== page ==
Ever since the contested 2000 presidential election, the way that American elections are run has become increasingly partisan and contentious. The 2016 elections ratcheted up the number of complaints by all parties, yet there is heated disagreement about the nature of the problem — let alone potential solutions. For many years, the main complaint by the GOP has centered on alleged incidents of illegal fraud, in which it is claimed that ineligible people registered and cast ballots, for example non-US citizens and felons, or simply imposters voting more than once. Throughout the campaign Donald Trump stoked up the heated rhetoric by alleging that victory would be stolen from him. After he won the Electoral College vote, he claimed (falsely) that he also won the popular vote “if you deduct millions of people who voted illegally.” In fact, across the country, officials found next to no credible evidence for cases of voter fraud. For Democrats, by contrast, the main problem has been framed as one of the suppression of voting rights designed to depress legitimate citizen participation. Civil rights organizations routinely criticize attempts by GOP state legislatures to tighten voter ID requirements and restrict polling facilities, making it harder to vote, especially for minorities and the elderly. Here the evidence about the impact of implementing stricter registration requirements in depressing the vote is somewhat clearer, although debate continues about the size of the effect, among other questions.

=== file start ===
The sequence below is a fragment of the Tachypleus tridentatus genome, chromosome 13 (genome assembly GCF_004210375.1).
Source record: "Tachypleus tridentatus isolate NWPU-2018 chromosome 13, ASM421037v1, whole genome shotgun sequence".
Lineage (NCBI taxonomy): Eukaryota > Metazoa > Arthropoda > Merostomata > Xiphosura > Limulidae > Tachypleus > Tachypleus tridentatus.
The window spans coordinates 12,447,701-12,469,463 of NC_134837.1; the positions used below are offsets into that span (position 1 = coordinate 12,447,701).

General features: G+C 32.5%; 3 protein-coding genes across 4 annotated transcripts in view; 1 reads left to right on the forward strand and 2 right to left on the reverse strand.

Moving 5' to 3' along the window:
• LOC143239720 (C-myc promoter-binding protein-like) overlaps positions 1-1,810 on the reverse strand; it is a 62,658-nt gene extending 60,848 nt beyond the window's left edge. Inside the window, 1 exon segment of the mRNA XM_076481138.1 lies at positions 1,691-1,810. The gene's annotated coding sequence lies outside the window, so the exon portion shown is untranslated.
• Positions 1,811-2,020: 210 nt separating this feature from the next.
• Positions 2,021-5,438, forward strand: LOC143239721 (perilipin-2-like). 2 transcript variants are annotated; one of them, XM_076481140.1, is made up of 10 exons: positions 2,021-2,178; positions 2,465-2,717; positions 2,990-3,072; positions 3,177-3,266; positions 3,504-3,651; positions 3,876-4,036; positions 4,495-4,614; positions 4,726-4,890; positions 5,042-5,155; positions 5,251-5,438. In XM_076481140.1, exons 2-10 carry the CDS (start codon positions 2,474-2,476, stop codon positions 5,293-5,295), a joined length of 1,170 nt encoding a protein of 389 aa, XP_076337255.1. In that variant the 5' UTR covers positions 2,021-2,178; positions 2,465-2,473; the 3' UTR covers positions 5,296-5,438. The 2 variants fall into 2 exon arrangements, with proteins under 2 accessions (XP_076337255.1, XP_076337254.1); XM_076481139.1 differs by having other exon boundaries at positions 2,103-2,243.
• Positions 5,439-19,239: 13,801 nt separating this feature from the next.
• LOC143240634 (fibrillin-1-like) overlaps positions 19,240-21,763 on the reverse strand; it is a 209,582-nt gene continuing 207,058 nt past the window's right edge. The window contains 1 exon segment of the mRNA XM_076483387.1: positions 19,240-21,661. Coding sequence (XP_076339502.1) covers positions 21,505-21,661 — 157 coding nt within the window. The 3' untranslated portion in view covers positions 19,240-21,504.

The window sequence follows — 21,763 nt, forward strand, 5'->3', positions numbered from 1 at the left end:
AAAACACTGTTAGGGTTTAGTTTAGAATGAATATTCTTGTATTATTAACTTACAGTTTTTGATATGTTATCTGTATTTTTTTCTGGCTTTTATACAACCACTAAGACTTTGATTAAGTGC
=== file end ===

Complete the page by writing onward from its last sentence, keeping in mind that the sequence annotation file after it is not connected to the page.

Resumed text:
On polling day, journalists highlighted accidental failures in the nuts and bolts of electoral maladministration, including human errors and machine breakdowns in registration and ballotingThe New York Times reported that scattered problems occurred on November 8 in several polling places, with long lines in North Carolina, Virginia, New York, and Texas, sporadic breakdowns for the electronic register in Durham NC, and malfunctioning voter verification in Colorado.
This year’s highly consequential twist was the hacking of the computer server of the Democratic National Committee and the private emails of Hillary Clinton’s campaign chairman, John Podesta — an activity the CIA and FBI have pinned on Russia. On the cybersecurity question, President Obama has ordered a report by the CIA and FBI. But more generally, given divergent claims by each party, is there independent and reliable evidence to support criticisms about the performance of American elections?
One useful tool is the Electoral Integrity Project (EIP), an independent academic project based at Harvard and Sydney Universities. For the last five years, we have conducted the Perceptions of Electoral Integrity survey in the US and around the world. EIP interviews political experts about various aspects of elections in the areas where they live, a technique commonly used for evaluating performance in the absence of directly observable indicators. The approach is similar to that employed for the highly respected Corruption Perception Index by Transparency international.